7. I applied to one program only—Writing forChildren & Young Adults at Vermont College of Fine Arts. Ten years ago before I even knew about MFAs, it would’ve been the MA/Ph.D program in Mythological Studies at Pacifica Graduate Institute. They house Joseph Campbell’s papers and books—an intellectual playground for me. And there’s a course on ritual drama. Who studies ritual drama and symbolism? I would. But dagnabbit, one semester of African Mythology. One? Or it would’ve been a Master’s in Folklore, Storytelling, Oral Traditions. But I’d have to move to god-knows-where and be the only chocolate chip in the batch. There’s a pattern here. Mythology, Folklore, Writing for Children & Young Adults. I strongly believe in deep, intense study of esoteric concepts. It grounds me and gives me a sense a purpose in this twisted universe.
8. The folks who love me are rooting for me. I get to leave for 10 days twice out of the year and come back with new and exciting stuff to tell my husband. My children think I’m so cool. My “textbooks” (picture books, middle grade and YA novels) are stuff they can read and I can read to them, save for the writer’s bible—The Art of Fiction and all the other craft books. I get to have precious writing time because, I tell them, I have “homework”. Family is more willing to help out when they know that you’re in grad school and not just working on that “novel” that’ll probably never see the light of day.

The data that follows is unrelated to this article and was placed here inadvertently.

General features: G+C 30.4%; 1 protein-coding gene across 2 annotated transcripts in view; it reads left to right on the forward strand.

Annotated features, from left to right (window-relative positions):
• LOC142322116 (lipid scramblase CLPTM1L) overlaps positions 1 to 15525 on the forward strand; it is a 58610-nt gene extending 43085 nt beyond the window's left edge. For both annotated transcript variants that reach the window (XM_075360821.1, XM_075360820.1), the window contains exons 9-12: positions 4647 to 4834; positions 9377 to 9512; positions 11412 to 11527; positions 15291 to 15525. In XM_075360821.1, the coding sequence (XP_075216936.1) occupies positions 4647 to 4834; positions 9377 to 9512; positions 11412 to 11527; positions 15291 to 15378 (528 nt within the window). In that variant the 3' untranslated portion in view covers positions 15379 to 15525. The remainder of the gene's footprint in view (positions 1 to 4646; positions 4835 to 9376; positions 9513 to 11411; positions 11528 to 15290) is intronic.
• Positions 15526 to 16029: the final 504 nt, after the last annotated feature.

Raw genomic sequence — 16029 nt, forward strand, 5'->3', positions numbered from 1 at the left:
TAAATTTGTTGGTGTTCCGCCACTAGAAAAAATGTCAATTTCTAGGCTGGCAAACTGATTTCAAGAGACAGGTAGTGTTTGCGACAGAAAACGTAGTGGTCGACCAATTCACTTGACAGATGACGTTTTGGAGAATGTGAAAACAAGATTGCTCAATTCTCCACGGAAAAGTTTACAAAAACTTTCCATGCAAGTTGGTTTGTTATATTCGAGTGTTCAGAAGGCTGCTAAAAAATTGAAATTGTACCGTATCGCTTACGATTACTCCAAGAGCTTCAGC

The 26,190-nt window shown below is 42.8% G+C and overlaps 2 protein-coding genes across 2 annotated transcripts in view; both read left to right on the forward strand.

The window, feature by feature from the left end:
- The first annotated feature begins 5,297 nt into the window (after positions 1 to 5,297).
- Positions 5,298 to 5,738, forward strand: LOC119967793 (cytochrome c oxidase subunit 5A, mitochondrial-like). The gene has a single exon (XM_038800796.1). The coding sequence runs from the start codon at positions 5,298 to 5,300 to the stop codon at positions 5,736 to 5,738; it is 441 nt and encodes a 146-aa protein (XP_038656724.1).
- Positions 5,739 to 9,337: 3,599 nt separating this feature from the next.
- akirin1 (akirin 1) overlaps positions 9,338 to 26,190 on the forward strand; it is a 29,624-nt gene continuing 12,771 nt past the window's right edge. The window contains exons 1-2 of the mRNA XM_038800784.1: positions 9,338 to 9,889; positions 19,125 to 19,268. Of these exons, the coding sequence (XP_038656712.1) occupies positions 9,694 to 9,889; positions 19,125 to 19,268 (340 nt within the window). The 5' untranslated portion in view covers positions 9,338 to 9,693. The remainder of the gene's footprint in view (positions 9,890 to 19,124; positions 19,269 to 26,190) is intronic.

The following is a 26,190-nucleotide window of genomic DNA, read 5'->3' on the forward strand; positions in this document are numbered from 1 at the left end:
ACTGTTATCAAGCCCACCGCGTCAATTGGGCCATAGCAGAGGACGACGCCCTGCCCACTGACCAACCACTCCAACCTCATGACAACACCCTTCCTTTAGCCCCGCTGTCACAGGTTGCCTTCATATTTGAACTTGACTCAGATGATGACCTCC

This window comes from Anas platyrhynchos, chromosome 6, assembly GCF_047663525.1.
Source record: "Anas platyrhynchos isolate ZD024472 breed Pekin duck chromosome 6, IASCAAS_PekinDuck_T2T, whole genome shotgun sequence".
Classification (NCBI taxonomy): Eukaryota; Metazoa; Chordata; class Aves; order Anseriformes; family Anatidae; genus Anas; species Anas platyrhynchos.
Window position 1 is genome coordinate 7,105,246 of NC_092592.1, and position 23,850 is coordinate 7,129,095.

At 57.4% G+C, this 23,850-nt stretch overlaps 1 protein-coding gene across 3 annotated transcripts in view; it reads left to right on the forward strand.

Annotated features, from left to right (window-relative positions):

9. I am completely blown away by what I’ve learned so far–the world of children’s literature from picture books to novels for teens. There are so many serendipitous moments that let me know I’m supposed to be doing this. It’s been my experience to not do things because of money and then something would happen where I lose that same amount of money it would’ve cost. It’s as if the universe begs for that exchange. It’s a sacrifice. And since we don’t live in a world where chicken or goat’s blood is ritualized, money and debt will do (in this case, maybe a whole farm). I’m studying the art of telling stories to young people. This would’ve been the storyteller of the village—the keeper of culture and tradition. The mythmaker. I’d have to study with the elders, commit stories to memory, learn the meanings and symbols, and have a deep reservoir of tales to pull from my pocket and sprinkle out onto the young impressionable minds. But, alas, this is the new way. I get to have an advisor who is the “elder” that guides, shapes my work and ideas, and imparts wisdom.
And besides, I’m sharing this experience with some of the most playful, brilliant, imaginative, did I say playful?, and creative people on the planet. Folks whose job it is to tell stories to children.